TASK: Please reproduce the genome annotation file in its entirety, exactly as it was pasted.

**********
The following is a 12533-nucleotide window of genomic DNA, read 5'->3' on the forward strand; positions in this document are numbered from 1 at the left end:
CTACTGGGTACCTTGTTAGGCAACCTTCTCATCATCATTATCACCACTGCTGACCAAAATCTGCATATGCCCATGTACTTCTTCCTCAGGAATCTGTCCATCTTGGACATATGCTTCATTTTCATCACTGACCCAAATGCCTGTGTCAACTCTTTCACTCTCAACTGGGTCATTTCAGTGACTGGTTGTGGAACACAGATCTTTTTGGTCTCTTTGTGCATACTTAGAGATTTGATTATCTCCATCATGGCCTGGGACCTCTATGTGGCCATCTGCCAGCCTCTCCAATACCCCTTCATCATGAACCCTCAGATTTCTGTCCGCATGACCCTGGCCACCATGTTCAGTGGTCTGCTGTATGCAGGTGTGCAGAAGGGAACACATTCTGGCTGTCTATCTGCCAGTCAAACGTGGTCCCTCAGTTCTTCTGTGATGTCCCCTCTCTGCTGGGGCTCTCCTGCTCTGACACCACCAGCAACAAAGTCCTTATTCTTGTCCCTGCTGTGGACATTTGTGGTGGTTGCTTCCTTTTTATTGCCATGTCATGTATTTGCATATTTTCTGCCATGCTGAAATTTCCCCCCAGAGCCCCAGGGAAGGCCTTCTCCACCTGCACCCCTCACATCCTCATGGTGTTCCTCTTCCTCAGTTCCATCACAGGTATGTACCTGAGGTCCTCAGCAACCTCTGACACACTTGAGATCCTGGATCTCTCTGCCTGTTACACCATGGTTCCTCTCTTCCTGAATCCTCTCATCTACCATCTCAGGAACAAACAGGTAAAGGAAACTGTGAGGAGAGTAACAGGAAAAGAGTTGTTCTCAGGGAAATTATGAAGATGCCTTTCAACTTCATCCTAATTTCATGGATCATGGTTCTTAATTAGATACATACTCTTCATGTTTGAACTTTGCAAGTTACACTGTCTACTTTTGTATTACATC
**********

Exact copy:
The following is a 12533-nucleotide window of genomic DNA, read 5'->3' on the forward strand; positions in this document are numbered from 1 at the left end:
CTACTGGGTACCTTGTTAGGCAACCTTCTCATCATCATTATCACCACTGCTGACCAAAATCTGCATATGCCCATGTACTTCTTCCTCAGGAATCTGTCCATCTTGGACATATGCTTCATTTTCATCACTGACCCAAATGCCTGTGTCAACTCTTTCACTCTCAACTGGGTCATTTCAGTGACTGGTTGTGGAACACAGATCTTTTTGGTCTCTTTGTGCATACTTAGAGATTTGATTATCTCCATCATGGCCTGGGACCTCTATGTGGCCATCTGCCAGCCTCTCCAATACCCCTTCATCATGAACCCTCAGATTTCTGTCCGCATGACCCTGGCCACCATGTTCAGTGGTCTGCTGTATGCAGGTGTGCAGAAGGGAACACATTCTGGCTGTCTATCTGCCAGTCAAACGTGGTCCCTCAGTTCTTCTGTGATGTCCCCTCTCTGCTGGGGCTCTCCTGCTCTGACACCACCAGCAACAAAGTCCTTATTCTTGTCCCTGCTGTGGACATTTGTGGTGGTTGCTTCCTTTTTATTGCCATGTCATGTATTTGCATATTTTCTGCCATGCTGAAATTTCCCCCCAGAGCCCCAGGGAAGGCCTTCTCCACCTGCACCCCTCACATCCTCATGGTGTTCCTCTTCCTCAGTTCCATCACAGGTATGTACCTGAGGTCCTCAGCAACCTCTGACACACTTGAGATCCTGGATCTCTCTGCCTGTTACACCATGGTTCCTCTCTTCCTGAATCCTCTCATCTACCATCTCAGGAACAAACAGGTAAAGGAAACTGTGAGGAGAGTAACAGGAAAAGAGTTGTTCTCAGGGAAATTATGAAGATGCCTTTCAACTTCATCCTAATTTCATGGATCATGGTTCTTAATTAGATACATACTCTTCATGTTTGAACTTTGCAAGTTACACTGTCTACTTTTGTATTACATC